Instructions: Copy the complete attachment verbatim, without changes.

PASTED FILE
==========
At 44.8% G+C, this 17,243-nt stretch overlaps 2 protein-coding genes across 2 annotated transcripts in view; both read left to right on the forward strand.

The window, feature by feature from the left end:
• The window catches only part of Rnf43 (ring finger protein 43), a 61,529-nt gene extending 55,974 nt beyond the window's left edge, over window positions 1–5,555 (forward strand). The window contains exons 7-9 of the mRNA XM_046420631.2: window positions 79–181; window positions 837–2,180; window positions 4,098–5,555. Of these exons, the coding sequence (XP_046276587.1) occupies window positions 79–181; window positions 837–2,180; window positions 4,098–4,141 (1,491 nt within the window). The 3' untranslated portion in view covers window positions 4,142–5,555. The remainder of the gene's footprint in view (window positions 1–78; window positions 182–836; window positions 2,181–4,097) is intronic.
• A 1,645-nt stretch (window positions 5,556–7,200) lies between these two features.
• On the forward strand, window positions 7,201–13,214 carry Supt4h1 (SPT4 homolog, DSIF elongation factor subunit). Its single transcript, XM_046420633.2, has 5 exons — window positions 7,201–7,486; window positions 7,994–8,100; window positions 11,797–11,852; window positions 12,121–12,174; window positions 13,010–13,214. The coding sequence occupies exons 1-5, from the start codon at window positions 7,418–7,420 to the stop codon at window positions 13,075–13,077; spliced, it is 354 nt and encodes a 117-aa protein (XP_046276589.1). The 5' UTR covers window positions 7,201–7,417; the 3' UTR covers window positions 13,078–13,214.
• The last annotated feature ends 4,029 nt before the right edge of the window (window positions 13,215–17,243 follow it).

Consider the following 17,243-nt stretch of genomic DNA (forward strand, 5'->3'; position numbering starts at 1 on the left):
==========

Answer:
At 44.8% G+C, this 17,243-nt stretch overlaps 2 protein-coding genes across 2 annotated transcripts in view; both read left to right on the forward strand.

The window, feature by feature from the left end:
• The window catches only part of Rnf43 (ring finger protein 43), a 61,529-nt gene extending 55,974 nt beyond the window's left edge, over window positions 1–5,555 (forward strand). The window contains exons 7-9 of the mRNA XM_046420631.2: window positions 79–181; window positions 837–2,180; window positions 4,098–5,555. Of these exons, the coding sequence (XP_046276587.1) occupies window positions 79–181; window positions 837–2,180; window positions 4,098–4,141 (1,491 nt within the window). The 3' untranslated portion in view covers window positions 4,142–5,555. The remainder of the gene's footprint in view (window positions 1–78; window positions 182–836; window positions 2,181–4,097) is intronic.
• A 1,645-nt stretch (window positions 5,556–7,200) lies between these two features.
• On the forward strand, window positions 7,201–13,214 carry Supt4h1 (SPT4 homolog, DSIF elongation factor subunit). Its single transcript, XM_046420633.2, has 5 exons — window positions 7,201–7,486; window positions 7,994–8,100; window positions 11,797–11,852; window positions 12,121–12,174; window positions 13,010–13,214. The coding sequence occupies exons 1-5, from the start codon at window positions 7,418–7,420 to the stop codon at window positions 13,075–13,077; spliced, it is 354 nt and encodes a 117-aa protein (XP_046276589.1). The 5' UTR covers window positions 7,201–7,417; the 3' UTR covers window positions 13,078–13,214.
• The last annotated feature ends 4,029 nt before the right edge of the window (window positions 13,215–17,243 follow it).

Consider the following 17,243-nt stretch of genomic DNA (forward strand, 5'->3'; position numbering starts at 1 on the left):